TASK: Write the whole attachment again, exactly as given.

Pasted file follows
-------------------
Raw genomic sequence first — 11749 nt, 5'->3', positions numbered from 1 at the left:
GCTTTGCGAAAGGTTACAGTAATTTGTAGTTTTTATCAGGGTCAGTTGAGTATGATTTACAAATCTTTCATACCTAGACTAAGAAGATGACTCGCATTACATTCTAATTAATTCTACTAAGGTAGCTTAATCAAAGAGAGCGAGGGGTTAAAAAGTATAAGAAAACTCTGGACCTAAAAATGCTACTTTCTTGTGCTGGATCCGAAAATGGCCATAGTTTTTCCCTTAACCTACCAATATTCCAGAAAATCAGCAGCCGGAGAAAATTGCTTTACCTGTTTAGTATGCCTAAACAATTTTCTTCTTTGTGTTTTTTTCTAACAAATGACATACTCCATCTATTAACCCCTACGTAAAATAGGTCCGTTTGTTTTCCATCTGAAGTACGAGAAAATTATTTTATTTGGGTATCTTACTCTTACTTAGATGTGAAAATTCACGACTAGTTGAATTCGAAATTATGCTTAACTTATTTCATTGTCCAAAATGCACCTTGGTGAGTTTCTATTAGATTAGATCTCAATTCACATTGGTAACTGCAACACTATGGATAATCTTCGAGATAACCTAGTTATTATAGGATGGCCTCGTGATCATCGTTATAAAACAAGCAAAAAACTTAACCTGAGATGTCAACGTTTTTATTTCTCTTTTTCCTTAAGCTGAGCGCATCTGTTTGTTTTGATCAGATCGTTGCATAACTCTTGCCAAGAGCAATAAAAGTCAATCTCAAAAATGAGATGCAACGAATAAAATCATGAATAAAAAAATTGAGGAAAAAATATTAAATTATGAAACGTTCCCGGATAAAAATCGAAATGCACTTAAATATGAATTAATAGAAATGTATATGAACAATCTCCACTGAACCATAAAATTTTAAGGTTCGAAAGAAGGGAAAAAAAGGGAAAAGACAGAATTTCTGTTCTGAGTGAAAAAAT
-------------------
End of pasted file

Raw genomic sequence first — 11749 nt, 5'->3', positions numbered from 1 at the left:
GCTTTGCGAAAGGTTACAGTAATTTGTAGTTTTTATCAGGGTCAGTTGAGTATGATTTACAAATCTTTCATACCTAGACTAAGAAGATGACTCGCATTACATTCTAATTAATTCTACTAAGGTAGCTTAATCAAAGAGAGCGAGGGGTTAAAAAGTATAAGAAAACTCTGGACCTAAAAATGCTACTTTCTTGTGCTGGATCCGAAAATGGCCATAGTTTTTCCCTTAACCTACCAATATTCCAGAAAATCAGCAGCCGGAGAAAATTGCTTTACCTGTTTAGTATGCCTAAACAATTTTCTTCTTTGTGTTTTTTTCTAACAAATGACATACTCCATCTATTAACCCCTACGTAAAATAGGTCCGTTTGTTTTCCATCTGAAGTACGAGAAAATTATTTTATTTGGGTATCTTACTCTTACTTAGATGTGAAAATTCACGACTAGTTGAATTCGAAATTATGCTTAACTTATTTCATTGTCCAAAATGCACCTTGGTGAGTTTCTATTAGATTAGATCTCAATTCACATTGGTAACTGCAACACTATGGATAATCTTCGAGATAACCTAGTTATTATAGGATGGCCTCGTGATCATCGTTATAAAACAAGCAAAAAACTTAACCTGAGATGTCAACGTTTTTATTTCTCTTTTTCCTTAAGCTGAGCGCATCTGTTTGTTTTGATCAGATCGTTGCATAACTCTTGCCAAGAGCAATAAAAGTCAATCTCAAAAATGAGATGCAACGAATAAAATCATGAATAAAAAAATTGAGGAAAAAATATTAAATTATGAAACGTTCCCGGATAAAAATCGAAATGCACTTAAATATGAATTAATAGAAATGTATATGAACAATCTCCACTGAACCATAAAATTTTAAGGTTCGAAAGAAGGGAAAAAAAGGGAAAAGACAGAATTTCTGTTCTGAGTGAAAAAAT